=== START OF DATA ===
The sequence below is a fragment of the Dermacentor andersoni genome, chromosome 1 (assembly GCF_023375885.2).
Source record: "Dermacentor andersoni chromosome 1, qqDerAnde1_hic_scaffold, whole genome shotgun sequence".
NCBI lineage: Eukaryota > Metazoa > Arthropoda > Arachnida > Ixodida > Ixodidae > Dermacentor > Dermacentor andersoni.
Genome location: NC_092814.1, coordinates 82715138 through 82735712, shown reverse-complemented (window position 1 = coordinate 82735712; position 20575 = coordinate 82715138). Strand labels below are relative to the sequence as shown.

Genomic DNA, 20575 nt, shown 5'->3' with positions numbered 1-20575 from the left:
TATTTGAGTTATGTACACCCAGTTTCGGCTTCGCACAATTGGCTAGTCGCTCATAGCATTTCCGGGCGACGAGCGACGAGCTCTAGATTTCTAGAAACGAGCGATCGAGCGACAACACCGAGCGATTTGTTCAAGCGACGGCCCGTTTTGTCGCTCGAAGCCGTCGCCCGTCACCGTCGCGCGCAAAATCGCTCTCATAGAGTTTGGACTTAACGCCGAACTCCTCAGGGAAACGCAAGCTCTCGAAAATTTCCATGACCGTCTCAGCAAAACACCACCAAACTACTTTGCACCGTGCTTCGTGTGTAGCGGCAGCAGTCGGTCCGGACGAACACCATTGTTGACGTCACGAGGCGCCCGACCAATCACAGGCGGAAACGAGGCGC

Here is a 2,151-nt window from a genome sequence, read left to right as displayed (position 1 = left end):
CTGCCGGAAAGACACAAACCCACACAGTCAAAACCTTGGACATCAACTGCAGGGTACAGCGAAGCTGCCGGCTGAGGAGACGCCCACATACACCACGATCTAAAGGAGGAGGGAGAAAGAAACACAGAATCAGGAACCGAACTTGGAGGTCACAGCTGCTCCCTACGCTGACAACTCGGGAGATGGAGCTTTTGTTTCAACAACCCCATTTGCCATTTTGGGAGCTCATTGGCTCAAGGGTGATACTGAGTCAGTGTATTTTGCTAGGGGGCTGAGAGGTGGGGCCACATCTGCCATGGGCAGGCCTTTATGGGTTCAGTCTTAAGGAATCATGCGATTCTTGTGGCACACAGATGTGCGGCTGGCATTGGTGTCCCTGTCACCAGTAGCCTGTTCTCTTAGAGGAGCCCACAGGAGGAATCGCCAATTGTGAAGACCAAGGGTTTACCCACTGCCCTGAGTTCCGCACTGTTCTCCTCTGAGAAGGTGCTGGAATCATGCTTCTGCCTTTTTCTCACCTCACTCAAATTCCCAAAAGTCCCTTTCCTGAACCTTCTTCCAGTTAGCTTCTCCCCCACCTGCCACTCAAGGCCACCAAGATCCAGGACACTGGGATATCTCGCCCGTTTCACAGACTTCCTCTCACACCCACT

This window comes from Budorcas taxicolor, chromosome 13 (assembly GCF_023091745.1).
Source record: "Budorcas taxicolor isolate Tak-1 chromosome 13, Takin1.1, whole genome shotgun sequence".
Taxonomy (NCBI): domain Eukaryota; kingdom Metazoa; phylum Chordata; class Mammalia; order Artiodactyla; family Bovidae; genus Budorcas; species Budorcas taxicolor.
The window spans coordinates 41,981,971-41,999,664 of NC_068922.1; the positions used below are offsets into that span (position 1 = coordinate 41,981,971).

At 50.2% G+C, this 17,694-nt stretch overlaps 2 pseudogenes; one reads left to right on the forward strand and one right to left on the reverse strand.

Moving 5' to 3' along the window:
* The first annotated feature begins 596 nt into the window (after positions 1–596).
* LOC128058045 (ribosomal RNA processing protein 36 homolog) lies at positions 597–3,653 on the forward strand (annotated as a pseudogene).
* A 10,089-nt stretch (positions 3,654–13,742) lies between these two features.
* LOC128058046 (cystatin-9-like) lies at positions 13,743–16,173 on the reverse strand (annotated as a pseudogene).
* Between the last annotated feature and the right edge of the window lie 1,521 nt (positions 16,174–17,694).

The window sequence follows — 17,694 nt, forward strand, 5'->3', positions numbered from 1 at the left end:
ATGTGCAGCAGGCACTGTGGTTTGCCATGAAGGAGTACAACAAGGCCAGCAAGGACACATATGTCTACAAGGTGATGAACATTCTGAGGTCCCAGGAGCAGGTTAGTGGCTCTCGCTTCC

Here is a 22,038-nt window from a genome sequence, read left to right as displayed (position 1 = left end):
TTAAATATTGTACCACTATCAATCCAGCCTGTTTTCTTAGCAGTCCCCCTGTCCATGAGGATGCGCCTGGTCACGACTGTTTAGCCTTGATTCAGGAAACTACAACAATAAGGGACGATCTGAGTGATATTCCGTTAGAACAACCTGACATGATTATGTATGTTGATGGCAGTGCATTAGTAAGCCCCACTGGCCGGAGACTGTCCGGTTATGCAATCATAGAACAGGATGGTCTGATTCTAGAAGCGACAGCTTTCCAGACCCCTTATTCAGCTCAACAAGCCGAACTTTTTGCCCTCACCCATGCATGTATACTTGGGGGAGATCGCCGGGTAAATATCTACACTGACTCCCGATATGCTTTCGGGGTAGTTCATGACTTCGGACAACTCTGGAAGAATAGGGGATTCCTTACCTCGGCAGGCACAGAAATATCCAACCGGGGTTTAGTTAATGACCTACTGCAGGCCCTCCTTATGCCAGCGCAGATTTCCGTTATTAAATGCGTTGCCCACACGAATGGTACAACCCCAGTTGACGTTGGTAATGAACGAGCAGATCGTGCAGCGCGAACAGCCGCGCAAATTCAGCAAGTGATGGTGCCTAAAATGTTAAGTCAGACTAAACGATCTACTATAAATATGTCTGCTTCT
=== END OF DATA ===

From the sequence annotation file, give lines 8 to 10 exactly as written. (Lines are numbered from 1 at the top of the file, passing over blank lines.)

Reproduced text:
CTGCCGGAAAGACACAAACCCACACAGTCAAAACCTTGGACATCAACTGCAGGGTACAGCGAAGCTGCCGGCTGAGGAGACGCCCACATACACCACGATCTAAAGGAGGAGGGAGAAAGAAACACAGAATCAGGAACCGAACTTGGAGGTCACAGCTGCTCCCTACGCTGACAACTCGGGAGATGGAGCTTTTGTTTCAACAACCCCATTTGCCATTTTGGGAGCTCATTGGCTCAAGGGTGATACTGAGTCAGTGTATTTTGCTAGGGGGCTGAGAGGTGGGGCCACATCTGCCATGGGCAGGCCTTTATGGGTTCAGTCTTAAGGAATCATGCGATTCTTGTGGCACACAGATGTGCGGCTGGCATTGGTGTCCCTGTCACCAGTAGCCTGTTCTCTTAGAGGAGCCCACAGGAGGAATCGCCAATTGTGAAGACCAAGGGTTTACCCACTGCCCTGAGTTCCGCACTGTTCTCCTCTGAGAAGGTGCTGGAATCATGCTTCTGCCTTTTTCTCACCTCACTCAAATTCCCAAAAGTCCCTTTCCTGAACCTTCTTCCAGTTAGCTTCTCCCCCACCTGCCACTCAAGGCCACCAAGATCCAGGACACTGGGATATCTCGCCCGTTTCACAGACTTCCTCTCACACCCACT

This window comes from Budorcas taxicolor, chromosome 13 (assembly GCF_023091745.1).
Source record: "Budorcas taxicolor isolate Tak-1 chromosome 13, Takin1.1, whole genome shotgun sequence".